China does not have a policy of countering India by developing a foothold in South Asia. Rather South Asian countries have a policy of countering India by inviting China to their lands. China has no policy of a necklace of pearls in the region, but the countries of the region have separately and independently been following a policy of putting a Chinese shackle on Indian hegemonistic urges. How are we going to deal with it?
It is in our interest to keep the Tibetan heart beating in this region. Decades of suppressive policy from the days Hu was posted as the party in charge for Tibet have not been able to crush the independent spirit of the Tibetan youth and monks and their desire for the return of His Holiness the Dalai Lama to Lhasa. The self-immolations since 2009, which have reached the figure of 99, are an indication of the total failure of the Chinese suppressive policy in the Tibetan areas. Suppressive policies towards the Uighurs in the Xinjiang province have also failed to produce results. One hears reports of stirrings of ethnic/Buddhist separatism in Inner Mongolia.
Under the leaderships of Jiang and Hu which came to power after Deng Xiao-Ping, China has emerged as a major economic and military power of the region, but the suppressive minority policies inspired and fashioned by Hu with his experience of association with Tibet have made China’s peripheral areas inhabited by ethnic, religious and cultural minorities, despite their economic development, pockets of increasing anti-Han alienation. Hu’s rigid line on talks with the representatives of His Holiness has led to an indefinite suspension of these talks.
Without more liberal and empathetic minority policies China’s periphery will continue to be its Achilles Heel. Now that Hu will no longer be there, can one expect a policy change in a positive direction? Xi has not given an indication on this subject so far either at the November Party Congress or subsequently. He seems to believe like other Han leaders that rapid economic development and integration will weaken separatist sentiments. Tibet has shown that this is unlikely to happen.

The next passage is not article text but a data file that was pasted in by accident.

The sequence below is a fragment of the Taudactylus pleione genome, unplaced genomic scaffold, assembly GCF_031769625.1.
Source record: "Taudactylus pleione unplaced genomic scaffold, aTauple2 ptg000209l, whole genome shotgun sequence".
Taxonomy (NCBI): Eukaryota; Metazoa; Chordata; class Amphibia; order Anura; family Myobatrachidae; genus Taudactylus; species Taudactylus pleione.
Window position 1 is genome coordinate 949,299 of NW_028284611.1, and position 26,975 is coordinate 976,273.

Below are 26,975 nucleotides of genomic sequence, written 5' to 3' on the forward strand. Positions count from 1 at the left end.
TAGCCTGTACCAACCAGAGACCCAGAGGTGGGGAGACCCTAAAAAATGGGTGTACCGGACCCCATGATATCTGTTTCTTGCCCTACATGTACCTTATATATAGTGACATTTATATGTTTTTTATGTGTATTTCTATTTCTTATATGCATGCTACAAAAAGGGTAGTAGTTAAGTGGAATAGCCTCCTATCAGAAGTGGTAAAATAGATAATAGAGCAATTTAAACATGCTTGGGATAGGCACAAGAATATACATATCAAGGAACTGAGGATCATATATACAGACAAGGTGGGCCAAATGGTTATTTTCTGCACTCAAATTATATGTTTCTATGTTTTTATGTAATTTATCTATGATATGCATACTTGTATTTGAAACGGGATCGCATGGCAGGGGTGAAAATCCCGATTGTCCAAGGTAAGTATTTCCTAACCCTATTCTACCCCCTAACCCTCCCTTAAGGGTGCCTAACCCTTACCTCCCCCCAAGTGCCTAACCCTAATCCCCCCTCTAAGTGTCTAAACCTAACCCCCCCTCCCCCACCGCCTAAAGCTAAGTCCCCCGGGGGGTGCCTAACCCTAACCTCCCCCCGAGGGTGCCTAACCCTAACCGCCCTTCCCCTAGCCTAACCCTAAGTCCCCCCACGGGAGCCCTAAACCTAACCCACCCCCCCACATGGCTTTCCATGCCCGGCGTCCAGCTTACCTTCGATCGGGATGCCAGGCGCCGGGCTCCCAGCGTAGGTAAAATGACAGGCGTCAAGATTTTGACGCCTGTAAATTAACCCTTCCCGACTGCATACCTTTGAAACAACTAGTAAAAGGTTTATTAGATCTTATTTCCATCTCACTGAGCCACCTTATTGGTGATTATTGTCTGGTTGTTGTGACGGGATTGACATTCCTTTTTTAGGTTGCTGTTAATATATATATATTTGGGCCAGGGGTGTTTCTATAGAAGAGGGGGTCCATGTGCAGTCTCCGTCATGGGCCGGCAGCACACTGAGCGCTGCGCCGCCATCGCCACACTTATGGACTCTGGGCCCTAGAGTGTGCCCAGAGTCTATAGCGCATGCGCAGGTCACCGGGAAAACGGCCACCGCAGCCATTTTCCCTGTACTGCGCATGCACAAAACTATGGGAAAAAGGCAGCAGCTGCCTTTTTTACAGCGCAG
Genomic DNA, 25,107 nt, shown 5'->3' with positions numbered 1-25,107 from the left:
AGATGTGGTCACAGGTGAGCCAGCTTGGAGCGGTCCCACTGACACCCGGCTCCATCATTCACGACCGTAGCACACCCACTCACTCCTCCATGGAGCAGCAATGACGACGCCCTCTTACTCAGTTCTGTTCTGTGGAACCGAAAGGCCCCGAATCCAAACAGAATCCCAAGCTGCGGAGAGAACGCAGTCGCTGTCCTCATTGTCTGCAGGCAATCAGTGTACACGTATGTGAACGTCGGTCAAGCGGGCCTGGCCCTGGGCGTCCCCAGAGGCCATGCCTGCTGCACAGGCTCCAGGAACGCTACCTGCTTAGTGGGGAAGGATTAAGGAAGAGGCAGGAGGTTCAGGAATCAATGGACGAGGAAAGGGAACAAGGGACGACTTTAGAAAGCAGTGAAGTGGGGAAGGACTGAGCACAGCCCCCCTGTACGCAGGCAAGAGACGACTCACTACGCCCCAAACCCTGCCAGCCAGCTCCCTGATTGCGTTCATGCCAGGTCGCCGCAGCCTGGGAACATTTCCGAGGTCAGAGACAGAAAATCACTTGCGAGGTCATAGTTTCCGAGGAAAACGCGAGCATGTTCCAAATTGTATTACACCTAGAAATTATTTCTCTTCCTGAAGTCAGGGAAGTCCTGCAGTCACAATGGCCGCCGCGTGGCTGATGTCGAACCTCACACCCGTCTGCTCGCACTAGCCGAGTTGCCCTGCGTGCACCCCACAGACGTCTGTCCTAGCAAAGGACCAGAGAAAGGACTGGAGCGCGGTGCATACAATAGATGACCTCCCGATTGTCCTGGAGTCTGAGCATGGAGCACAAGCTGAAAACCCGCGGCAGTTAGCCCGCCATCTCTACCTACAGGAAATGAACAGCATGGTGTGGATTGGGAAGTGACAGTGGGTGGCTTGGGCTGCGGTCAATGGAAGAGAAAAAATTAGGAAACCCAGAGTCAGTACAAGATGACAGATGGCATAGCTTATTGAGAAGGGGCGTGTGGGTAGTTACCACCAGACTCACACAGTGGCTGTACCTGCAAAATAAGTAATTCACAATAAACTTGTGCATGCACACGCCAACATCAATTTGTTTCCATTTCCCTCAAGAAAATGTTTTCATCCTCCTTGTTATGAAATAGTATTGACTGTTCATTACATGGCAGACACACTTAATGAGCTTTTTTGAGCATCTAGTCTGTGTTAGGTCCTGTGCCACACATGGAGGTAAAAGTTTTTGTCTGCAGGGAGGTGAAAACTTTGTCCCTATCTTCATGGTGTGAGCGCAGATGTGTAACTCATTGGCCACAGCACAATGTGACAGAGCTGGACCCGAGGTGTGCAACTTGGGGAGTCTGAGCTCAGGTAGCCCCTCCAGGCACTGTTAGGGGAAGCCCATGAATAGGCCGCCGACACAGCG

Without showing an open interest in developments in the Tibetan areas, India has to find ways of quietly working for more empathetic policies by the new Chinese leadership.
There have to be two constants in India’s relations with China. We must continue to expand and strengthen the economic bridges with China and the regional co-operation mechanisms with which both countries are associated. Secondly, taking advantage of the more nuanced Chinese attitude to India in relation to the border dispute, which is less contentious as compared to its attitude to its sovereignty disputes in the East and South China Seas, we should be exploring the possibility of mutually acceptable border adjustments in the Arunachal Pradesh Sector instead of depending on an eternal status quo.
China prefers the status quo presently because its military position in Tibet, while steadily improving, does not give it overwhelming superiority against us. It should be the objective of our military policies that China, either on its own or through its increasing presence in Pakistan, is not able to achieve such overwhelming superiority. China’s interest in the status quo and in peace and tranquillity across the Himalayan border will remain only so long as it has no asymmetric advantage over India. To deny it such an asymmetric advantage should be the aim of our quest for new dimensions of strategic relations with the US, Vietnam, Japan, and Australia. Our head-start over China in the Indian Ocean Region has to be maintained in co-operation with the US and Australia.
How to achieve a new web of strategic relationships without weakening the present momentum towards better bilateral relations is the challenge before our diplomacy and military strategists as we seek to engage the new Chinese leadership.
B. Raman is Additional Secretary (retd), Cabinet Secretariat, Govt of India, New Delhi, and, presently, Director, Institute for Topical Studies, Chennai, and Associate of the Chennai Centre For China Studies.